Education in the Media
State Board of Education Adjusts Teacher Evaluation RulesMay 1, 2013
TRENTON — After hearing criticism about a plan to rely heavily on student test scores in evaluating teachers, the state Board of Education today cut back — slightly — the amount of weight given to the scores.
Assistant Education Commissioner Pete Shulman presented the change, which comes two months after a flood of educators and others addressed the proposal at a March board meeting. Many of the speakers railed against the plan to use test scores in evaluations.
"We are listening, we're continuing to listen," he said.
Education Commissioner Christopher Cerf also said districts may be able to seek a waiver from some provisions of the evaluation process _ but not the use of standardized test scores in measuring the effectiveness of some teachers.
The state's new tenure law requires all teachers to be evaluated on both student progress and teacher observation. Student progress includes standardized test scores for teachers in grades 4 through 8, the levels where students take NJ ASK standardized tests.
The test results will count toward 30 percent of teacher evaluations under the change discussed today — down from 35 percent. Teacher observations will be worth 55 percent, up from 50, and other student progress measures — things like classroom work — will count for 15 percent. Those percentages are set every year, state officials said.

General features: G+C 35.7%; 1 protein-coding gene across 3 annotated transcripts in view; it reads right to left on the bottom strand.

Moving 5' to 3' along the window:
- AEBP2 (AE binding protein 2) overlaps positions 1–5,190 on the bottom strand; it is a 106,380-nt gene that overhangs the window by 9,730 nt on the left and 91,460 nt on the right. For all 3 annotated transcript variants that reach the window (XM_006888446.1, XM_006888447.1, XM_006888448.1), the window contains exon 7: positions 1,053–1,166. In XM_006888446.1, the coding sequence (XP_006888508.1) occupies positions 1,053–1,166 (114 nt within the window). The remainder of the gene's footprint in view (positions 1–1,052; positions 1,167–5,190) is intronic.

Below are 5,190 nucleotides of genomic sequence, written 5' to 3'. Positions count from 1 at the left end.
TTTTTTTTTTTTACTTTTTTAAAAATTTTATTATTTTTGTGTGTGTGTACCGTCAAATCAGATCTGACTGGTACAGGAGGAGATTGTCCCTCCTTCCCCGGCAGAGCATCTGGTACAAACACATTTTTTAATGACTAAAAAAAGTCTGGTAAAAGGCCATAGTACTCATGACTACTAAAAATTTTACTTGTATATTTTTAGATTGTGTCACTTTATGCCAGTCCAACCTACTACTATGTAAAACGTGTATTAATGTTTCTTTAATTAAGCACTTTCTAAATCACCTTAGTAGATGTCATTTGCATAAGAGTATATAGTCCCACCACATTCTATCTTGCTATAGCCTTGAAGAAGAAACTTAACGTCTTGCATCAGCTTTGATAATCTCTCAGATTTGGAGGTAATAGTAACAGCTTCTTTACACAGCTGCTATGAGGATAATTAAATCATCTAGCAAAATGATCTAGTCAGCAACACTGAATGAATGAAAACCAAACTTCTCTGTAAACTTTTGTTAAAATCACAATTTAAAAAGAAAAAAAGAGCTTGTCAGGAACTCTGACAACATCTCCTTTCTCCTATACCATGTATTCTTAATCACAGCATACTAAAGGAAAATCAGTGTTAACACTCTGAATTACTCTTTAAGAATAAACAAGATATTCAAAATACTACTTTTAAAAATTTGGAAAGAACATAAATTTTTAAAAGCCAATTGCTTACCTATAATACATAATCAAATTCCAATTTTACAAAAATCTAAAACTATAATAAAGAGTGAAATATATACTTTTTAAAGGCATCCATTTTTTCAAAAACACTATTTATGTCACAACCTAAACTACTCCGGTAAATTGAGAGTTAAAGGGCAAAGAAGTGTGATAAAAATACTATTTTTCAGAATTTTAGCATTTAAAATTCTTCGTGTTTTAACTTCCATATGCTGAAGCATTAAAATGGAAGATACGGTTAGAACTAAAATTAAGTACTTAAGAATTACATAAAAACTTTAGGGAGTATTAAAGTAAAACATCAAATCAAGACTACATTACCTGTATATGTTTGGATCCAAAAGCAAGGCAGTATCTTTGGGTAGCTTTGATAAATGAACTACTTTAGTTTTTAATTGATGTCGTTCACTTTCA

Under the tenure law, which takes effect this fall, teachers who receive the lowest annual evaluation rating will lose tenure and could lose their jobs. The measure has been controversial; more than 140 people offered comment on the original proposal.
Debate continued yesterday, with Board Member Ron Butcher saying he still saw some "yellow flags" surrounding the use of test scores. One issue he cited: Only about 20 percent of the state's teachers will be evaluated with test scores.
"How valid is the process really?" he asked
Cerf said research shows test scores are "far and away" the best gauge of teacher effectiveness, and to not use test score data would be "very anti-child."
Acknowledging that the state is "transitioning into a new system," however, Cerf said the percentage of weight given to test scores was changed. He called 30 percent "the minimum amount we could do responsibly in the best interest of children."
The board voted unanimously to approve the measure at the proposal level _ with Butcher abstaining. There will be a 60-day comment period, beginning in June, prior to a final vote on adoption in September.
The commissioner also said there will be a waiver process available to districts, expected to be outlined in a memo later this month, if they want to change some parts of the evaluation process.
"We certainly want to encourage innovation," he said.